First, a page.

The Obama administration filed a brief with the U.S. Supreme Court laying out its argument against the contention of 26 states that the healthcare reform law unconstitutionally coerces them to pull too much of the weight in extending coverage to 36 million Americans.
Late News: Administration submits brief on Medicaid expansion plans
While the fight about the law's mandate that individuals buy health insurance has received the most attention in the legal battle, the Supreme Court also will review whether Congress exceeded its authority by significantly expanding Medicaid eligibility. Lawyers for the administration argue in the brief that Congress took steps to mitigate the burden by initially covering the costs and later providing additional federal assistance, and that any new burdens on state Medicaid programs will be “more than offset” by other cost reductions achieved by the reform law. The brief also rejects the states' argument that they can't realistically opt out of Medicaid because of the large size of the program.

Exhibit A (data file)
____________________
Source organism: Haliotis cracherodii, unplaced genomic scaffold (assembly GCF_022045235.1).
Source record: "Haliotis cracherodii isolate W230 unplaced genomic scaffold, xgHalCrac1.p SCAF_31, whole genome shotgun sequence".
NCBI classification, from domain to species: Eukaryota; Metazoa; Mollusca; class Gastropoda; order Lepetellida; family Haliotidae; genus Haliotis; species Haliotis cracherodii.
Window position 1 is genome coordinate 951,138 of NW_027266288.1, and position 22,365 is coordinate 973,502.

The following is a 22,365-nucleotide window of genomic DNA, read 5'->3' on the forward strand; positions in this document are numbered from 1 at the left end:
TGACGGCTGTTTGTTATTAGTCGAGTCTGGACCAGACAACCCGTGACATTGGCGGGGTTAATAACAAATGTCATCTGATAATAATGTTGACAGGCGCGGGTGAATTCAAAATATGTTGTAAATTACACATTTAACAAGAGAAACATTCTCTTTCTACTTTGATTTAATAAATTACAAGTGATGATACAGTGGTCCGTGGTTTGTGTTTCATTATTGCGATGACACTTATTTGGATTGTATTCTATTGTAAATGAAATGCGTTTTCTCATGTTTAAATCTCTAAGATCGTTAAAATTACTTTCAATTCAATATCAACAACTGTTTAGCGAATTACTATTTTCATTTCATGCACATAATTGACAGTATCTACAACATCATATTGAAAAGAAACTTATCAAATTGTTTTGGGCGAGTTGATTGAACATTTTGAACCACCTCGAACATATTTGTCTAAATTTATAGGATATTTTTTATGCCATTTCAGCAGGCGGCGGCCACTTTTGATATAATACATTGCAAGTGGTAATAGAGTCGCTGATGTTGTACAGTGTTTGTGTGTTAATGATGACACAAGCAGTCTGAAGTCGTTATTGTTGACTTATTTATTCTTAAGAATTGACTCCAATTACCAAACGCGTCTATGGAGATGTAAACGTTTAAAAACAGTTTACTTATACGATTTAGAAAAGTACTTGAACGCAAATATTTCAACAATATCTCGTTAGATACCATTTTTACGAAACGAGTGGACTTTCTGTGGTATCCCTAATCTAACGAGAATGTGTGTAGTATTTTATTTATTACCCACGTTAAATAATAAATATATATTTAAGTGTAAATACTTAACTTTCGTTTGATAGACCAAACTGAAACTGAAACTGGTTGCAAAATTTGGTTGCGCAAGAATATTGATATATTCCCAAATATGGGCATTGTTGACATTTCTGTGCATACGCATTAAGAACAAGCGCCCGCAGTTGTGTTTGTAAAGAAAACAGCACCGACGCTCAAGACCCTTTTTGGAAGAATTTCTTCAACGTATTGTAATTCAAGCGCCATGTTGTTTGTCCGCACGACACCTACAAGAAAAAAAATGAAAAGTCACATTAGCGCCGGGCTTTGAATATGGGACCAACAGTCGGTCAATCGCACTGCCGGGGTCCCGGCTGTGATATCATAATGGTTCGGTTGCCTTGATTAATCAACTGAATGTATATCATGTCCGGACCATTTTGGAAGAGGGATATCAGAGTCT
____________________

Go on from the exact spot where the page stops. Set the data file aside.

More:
“However attractive the offer of federal Medicaid funding may be, the decision whether to accept it always belongs to the states,” the administration argues in the brief, describing the states' opposing view as a reflection that their citizens “would hold them politically responsible” for either eliminating benefits or raising taxes to provide the coverage on their own. The court is scheduled to hear arguments in the healthcare challenge at the end of March, with the Medicaid question scheduled for March 28.
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